The Passing of a Noble Man
Marek Edelman, the last surviving commander of the Warsaw Ghetto Uprising, passed away this weekend.
The Warsaw Ghetto Uprising took place during the spring of 1943, and it was the first major organized act of resistance by any civilian population under Nazi rule. Even though its military significance was basically nil, the symbolic importance of the last stand of the remaining Jews of Warsaw before the ghetto was liquidated cannot be exaggerated.
The uprising became the focal point of Israeli Holocaust commemoration, and several of those who participated in it became notable public figures when they moved to Israel after the War. The leader of the uprising, Mordechai Anielewicz, fell in battle during the uprising, but countless streets in Israel carry his name, as does Kibbutz Yad Mordechai.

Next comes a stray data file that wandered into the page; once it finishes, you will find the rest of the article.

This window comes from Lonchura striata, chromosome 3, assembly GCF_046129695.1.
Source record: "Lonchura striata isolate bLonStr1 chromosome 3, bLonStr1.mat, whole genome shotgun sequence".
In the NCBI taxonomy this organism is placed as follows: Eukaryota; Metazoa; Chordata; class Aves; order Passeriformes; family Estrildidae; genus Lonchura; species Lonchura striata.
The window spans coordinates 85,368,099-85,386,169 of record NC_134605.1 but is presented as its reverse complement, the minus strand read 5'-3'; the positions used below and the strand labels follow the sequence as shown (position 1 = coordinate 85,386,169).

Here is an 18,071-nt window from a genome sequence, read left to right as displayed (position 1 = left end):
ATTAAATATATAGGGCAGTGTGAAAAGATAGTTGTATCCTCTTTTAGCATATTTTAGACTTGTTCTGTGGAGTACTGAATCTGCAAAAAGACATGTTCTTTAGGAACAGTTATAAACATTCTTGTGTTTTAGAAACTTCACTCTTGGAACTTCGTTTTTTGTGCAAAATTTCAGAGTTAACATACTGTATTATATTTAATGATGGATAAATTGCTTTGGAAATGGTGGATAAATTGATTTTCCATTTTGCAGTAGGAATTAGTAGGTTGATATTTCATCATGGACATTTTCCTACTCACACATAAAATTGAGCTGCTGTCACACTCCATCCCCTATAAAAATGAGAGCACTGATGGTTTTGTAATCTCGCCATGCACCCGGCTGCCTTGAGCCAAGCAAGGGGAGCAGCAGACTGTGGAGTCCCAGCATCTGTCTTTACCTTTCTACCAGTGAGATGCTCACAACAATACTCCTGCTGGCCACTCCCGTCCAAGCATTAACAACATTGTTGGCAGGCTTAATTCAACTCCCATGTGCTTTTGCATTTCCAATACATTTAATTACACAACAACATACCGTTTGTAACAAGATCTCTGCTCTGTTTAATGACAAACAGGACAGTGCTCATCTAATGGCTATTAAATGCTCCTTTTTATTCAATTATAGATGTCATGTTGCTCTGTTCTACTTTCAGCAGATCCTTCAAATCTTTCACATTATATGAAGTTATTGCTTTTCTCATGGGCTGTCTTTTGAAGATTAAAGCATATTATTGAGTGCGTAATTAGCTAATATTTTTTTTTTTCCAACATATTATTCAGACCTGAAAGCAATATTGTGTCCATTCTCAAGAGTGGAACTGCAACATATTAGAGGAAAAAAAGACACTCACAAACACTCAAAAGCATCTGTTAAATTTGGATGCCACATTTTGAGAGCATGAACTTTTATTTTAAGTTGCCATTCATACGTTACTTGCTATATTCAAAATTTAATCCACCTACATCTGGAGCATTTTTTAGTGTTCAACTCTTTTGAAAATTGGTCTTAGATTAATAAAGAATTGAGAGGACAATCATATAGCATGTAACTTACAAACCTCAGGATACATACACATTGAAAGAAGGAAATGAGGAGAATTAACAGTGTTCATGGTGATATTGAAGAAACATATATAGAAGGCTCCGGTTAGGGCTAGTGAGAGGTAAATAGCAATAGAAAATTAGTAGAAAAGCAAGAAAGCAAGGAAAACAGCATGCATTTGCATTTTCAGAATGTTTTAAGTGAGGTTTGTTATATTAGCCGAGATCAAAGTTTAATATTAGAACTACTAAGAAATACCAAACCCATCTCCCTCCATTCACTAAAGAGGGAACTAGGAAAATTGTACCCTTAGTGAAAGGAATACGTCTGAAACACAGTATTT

Marek Edelman was far less celebrated in Israel, because unlike so many of the other survivors of the Holocaust, he remained in Poland after the War. Despite the pogrom in Kielce in 1946, the communist take-over and the anti-Semitic purges of 1968, Edelman stayed in Poland, a country which had a Jewish population of about 3.3 million souls when he was born in 1922, and merely a few thousand at the day of his death on October 2, 2009.
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Entry filed under: Life.